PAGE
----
The late Miocene evolution of the Mediterranean Basin is characterized by major changes in connectivity, climate and tectonic activity resulting in unprecedented environmental and ecological disruptions. During the Messinian Salinity Crisis (MSC, 5.97-5.33 Ma) this culminated in most scenarios first in the precipitation of gypsum around the Mediterranean margins (Stage 1, 5.97-5.60 Ma) and subsequently > 2 km of halite on the basin floor, whichformed the so-called Mediterranean Salt Giant (Stage 2, 5.60-5.55 Ma). The final MSC Stage 3, however, was characterized by a "low-salinity crisis", when a second calcium-sulfate unit (Upper Gypsum; substage 3.1, 5.55-5.42 Ma) showing (bio)geochemical evidence of substantial brine dilution and brackish biota-bearing terrigenous sediments (substage 3.2 or Lago-Mare phase, 5.42-5.33 Ma) deposited in a Mediterranean that received relativelylarge amounts of riverine and Paratethys-derived low-salinity waters. The transition from hypersaline evaporitic (halite) to brackish facies implies a major change in the Mediterranean’s hydrological regime. However, even after nearly 50 years of research, causes and modalities are poorly understood and the original scientific debate between a largely isolated and (partly) desiccated Mediterranean or a fully connected and filled basin is still vibrant. Here we present a comprehensive overview that brings together (chrono)stratigraphic, sedimentological, paleontological, geochemical and seismic data from all over the Mediterranean. We summarize the paleoenvironmental, paleohydrological and paleoconnectivity scenarios that arose from this cross-disciplinary dataset and we discuss arguments in favour of and against each scenario.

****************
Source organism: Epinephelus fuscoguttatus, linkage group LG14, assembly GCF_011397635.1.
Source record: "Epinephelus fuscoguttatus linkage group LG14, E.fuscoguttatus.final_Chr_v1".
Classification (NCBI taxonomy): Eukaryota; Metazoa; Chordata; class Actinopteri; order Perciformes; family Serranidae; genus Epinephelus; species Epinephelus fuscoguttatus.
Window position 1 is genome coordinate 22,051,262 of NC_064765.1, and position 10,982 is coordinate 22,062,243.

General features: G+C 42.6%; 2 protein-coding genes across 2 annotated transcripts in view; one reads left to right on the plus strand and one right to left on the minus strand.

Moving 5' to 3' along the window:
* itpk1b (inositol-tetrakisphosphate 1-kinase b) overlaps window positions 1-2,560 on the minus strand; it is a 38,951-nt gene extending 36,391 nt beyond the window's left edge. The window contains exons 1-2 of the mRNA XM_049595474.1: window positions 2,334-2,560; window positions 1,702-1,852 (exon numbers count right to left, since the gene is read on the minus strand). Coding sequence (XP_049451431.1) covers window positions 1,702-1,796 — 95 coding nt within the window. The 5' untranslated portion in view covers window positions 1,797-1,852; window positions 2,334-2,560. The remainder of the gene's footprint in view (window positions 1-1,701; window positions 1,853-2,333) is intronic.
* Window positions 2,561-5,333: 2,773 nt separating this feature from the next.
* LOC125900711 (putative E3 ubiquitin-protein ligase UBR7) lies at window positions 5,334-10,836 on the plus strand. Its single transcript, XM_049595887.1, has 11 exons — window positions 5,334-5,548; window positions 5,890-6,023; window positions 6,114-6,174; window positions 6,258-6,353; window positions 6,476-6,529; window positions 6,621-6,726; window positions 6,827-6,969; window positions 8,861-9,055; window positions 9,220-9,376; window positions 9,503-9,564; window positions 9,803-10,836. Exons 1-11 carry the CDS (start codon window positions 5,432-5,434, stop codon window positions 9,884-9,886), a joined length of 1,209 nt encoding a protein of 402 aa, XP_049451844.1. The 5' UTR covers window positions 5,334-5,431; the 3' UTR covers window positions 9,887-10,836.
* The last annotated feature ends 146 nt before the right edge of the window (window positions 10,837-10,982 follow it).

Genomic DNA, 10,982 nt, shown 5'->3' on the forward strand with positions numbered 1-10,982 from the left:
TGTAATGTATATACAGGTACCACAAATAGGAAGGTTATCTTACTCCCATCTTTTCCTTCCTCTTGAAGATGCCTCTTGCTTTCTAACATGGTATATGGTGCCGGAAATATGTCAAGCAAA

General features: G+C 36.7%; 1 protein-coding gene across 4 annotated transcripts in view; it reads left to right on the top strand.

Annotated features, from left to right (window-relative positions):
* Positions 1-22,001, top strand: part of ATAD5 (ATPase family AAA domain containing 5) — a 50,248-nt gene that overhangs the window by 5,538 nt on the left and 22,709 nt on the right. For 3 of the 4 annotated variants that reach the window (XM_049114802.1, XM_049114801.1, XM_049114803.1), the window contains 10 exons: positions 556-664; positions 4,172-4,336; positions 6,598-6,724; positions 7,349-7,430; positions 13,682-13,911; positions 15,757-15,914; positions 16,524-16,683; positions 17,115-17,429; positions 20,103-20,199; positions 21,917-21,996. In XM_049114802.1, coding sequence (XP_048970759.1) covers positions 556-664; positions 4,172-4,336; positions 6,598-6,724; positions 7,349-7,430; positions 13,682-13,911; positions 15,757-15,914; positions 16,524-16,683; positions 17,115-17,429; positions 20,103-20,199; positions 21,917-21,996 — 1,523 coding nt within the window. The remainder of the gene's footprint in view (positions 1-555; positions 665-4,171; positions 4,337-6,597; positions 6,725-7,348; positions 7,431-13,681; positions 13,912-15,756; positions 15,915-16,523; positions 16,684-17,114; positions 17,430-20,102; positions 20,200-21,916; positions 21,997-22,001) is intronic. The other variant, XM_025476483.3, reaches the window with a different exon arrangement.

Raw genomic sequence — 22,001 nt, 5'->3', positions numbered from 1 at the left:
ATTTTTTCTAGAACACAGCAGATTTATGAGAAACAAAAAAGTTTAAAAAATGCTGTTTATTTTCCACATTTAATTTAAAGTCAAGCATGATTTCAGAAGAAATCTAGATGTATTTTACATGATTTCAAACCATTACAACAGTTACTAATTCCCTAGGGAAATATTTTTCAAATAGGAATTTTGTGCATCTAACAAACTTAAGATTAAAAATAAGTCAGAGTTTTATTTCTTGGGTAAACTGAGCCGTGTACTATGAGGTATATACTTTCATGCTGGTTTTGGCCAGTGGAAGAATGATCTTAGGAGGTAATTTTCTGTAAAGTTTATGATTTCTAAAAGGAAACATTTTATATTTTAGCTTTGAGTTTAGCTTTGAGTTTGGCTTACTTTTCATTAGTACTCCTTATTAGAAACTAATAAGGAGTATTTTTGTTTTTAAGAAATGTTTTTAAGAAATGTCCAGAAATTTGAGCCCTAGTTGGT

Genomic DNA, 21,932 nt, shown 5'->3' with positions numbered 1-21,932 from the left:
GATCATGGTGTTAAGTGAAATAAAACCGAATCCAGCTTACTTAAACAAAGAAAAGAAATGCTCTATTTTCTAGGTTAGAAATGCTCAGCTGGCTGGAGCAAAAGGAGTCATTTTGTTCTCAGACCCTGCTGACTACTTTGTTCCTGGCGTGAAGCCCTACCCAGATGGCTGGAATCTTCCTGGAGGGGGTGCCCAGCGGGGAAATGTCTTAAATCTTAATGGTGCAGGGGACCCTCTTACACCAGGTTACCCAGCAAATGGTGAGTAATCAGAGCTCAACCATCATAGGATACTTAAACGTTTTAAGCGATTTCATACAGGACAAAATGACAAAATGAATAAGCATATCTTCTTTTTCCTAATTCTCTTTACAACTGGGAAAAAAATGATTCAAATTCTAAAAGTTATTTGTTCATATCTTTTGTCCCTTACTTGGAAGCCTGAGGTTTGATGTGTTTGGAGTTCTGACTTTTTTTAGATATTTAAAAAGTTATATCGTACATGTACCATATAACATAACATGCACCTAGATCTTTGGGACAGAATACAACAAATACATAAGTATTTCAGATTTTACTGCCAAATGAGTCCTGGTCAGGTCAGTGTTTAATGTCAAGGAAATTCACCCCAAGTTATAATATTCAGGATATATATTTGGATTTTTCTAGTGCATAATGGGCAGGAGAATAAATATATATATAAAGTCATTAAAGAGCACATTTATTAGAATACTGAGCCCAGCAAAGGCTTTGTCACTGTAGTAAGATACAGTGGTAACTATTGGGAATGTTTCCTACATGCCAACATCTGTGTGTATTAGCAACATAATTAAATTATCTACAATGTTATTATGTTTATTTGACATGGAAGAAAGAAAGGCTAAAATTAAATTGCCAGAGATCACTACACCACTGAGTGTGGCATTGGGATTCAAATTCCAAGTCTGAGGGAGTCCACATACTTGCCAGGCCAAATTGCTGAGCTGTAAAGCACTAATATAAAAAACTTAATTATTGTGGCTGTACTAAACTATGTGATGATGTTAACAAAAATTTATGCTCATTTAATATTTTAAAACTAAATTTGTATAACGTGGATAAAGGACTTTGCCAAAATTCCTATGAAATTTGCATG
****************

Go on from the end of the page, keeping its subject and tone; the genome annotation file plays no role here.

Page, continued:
|Numero di pagine||47|
|Stato di pubblicazione||Published - 2021|